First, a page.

Future of the WRC Format

In a recent interview the FIA rally director Jarmo Mahonen gives out some opinions on the current format of WRC rallying and its future. Some things that he said have caused a rage on social media and forums. Let’s look closer at what he actually said.

Long legs and liaisons

First of all, Mahonen criticizes the format of the recent Wales Rally GB where the stage mileage on the legs between two services was rather high. On Friday there were six stages, with only a remote service (=tyre change) between them. On Saturday another seven stages were driven without even a said tyre change before return to the service and back for two night stages.

I’m not sure whether it’s a problem or not. I thought it would be quite rough on the cars and we would see lots of drivers troubled with technical problems halfway to the day with no service in sight, or maybe someone rolling their car and having to drive with no windscreen for a few stages. But in the end none of the front runners had any problems either day, which was quite surprising actually.

Another thing Mahonen says is the service park should have more action during a day. In the case of Wales, the service was all quiet from mornings to evenings, while the teams had invested a lot in the hospitality.

Image by Yamboo from Wikimedia Commons

The reason for the remote service or lack of visits to the actual service park must lie in the fact that often there’s no reasonable place for a service park near the legendary stages. The distance from the Wales Deeside service to the start of Myherin is around 130 km. This also plants another seed of Mahonen criticism, he doesn’t like the rallies to have so much liaisons. Of course, this is easy to agree with, but obviously it’s a balance between having the service park in a reasonable place, having legendary stages or having both but with long liaisons.

Shortening the stages

Another thing Mahonen proposes is shortening the length of the stages. He implies a larger number of 10 km stages would be better than a few long stages, taking the 2016 Rally Mexico 80 km Guanujato stages as an example, stating that “nothing happened” on that stage, whereas every stage finish creates social media buzz. Well, at least his opinion created some buzz from the top drivers:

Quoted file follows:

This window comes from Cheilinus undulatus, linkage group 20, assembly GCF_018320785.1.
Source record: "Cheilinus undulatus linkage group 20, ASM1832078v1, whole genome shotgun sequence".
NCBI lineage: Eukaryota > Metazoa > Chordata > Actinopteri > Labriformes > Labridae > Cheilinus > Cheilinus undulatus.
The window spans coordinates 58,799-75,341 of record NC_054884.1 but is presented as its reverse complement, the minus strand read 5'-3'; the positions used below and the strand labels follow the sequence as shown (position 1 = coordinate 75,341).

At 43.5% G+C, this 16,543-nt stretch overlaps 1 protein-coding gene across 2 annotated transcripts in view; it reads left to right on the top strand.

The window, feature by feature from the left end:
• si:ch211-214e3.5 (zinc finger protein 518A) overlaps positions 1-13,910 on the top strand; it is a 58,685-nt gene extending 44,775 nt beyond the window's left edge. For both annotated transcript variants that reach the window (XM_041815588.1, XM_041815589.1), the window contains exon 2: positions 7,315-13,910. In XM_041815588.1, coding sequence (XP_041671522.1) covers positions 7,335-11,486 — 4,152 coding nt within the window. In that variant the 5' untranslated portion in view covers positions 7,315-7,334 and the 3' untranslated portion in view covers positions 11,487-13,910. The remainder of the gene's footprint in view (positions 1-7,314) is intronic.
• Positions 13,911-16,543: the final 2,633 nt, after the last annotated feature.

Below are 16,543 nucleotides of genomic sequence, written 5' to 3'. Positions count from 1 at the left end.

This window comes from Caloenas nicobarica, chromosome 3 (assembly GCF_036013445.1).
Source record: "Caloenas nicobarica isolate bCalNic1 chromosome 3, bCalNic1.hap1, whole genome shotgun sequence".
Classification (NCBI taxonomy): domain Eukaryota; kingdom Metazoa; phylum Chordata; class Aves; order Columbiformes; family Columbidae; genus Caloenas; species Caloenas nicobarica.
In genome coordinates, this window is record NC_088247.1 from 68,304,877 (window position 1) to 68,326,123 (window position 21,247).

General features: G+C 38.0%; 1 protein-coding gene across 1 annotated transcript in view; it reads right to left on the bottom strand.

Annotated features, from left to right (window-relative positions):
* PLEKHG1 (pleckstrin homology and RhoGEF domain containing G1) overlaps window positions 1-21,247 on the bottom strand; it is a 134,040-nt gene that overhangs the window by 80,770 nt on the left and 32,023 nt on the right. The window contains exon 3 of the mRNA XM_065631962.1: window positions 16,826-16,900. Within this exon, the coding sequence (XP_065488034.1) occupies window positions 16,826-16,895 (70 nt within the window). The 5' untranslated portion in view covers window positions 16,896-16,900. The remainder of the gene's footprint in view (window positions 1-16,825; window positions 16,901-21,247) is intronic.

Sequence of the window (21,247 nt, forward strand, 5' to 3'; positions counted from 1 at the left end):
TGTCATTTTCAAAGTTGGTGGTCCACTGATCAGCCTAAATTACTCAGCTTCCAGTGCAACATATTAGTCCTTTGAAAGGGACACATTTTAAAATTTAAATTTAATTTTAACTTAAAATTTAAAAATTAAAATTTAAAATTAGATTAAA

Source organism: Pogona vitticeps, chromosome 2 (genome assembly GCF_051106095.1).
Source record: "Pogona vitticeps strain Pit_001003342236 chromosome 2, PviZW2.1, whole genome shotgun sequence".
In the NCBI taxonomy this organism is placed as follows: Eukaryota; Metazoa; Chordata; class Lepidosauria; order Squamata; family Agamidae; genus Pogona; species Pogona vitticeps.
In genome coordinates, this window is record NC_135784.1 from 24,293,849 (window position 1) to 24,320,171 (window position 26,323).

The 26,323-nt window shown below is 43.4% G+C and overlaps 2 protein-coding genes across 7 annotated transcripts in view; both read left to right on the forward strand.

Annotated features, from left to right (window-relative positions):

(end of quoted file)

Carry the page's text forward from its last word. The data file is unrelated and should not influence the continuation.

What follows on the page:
Having an 80 km stages can be interesting competitively, but also it’s risky if the stage is cancelled, as it would drop almost a fourth of all stage kilometres of the whole rally distance. However, I think stages of various length up to 40 kms are still a part of modern rallying. I like it when there’s a good varying mix of sprint stages and more enduring stages. I wouldn’t change much the stage lengths from this year.

Putting the fan goggles on

If I were to pose some critic for the rally formats, it would be giving more content for a fan during a day. A typical WRC day consists of three stages driven twice, in the morning and in the afternoon. What bothers me is that the stages are run very close to each other, with the first drivers starting the next one before the last ones have finished. This means a spectator can see only two stages and for the fans at home there’s no driver interviews on WRC radio for all drivers, and following split times gets complicated.

Image by anaberan from Wikimedia Commons

This also results in a lot of waiting time. Three stages are completed in two hours, then another three stages many hours later. A converse example is the Friday of Rally Finland 2017, where there were 12 stages driven from morning to noon with the service being the only break longer than an hour. A spectator could easily see four stages and the action kept going on for the whole day non-stop on the radio.

Times they have been-a-changing

Of course, I grew up in the time when rallies lasted for days and services could be done anywhere.  For many people this represents the true nature of rallying and some even claim the current clover leaf format is what has alienated people from following rallying.

I have to disagree. Would we have any rallying at all anymore if it hadn’t evolved to be more compact and cost-efficient? The car industry is not as wealthy anymore, and there’s not as many major supporters such as the tobacco companies. The current WRC cars are now very complicated and expensive to run. You don’t fix them anymore with a sledgehammer in the middle of nowhere while the driver smokes a cigarette.

The reason for the reduced popularity lies elsewhere. For starters one driver and team dominating the series for years was a bummer for many people including myself. Now that we had the most exciting and even season in a long time, the popularity of the series actually reached a boost.

As a route enthusiast, of course I’d love to have longer routes with more stage material to choose from. Having longer rallies and movable services would allow more interesting routes and old stages not driven in a long time.

Also, I understand the times have changed.

Cover Image by Richard Simpson / Flickr 

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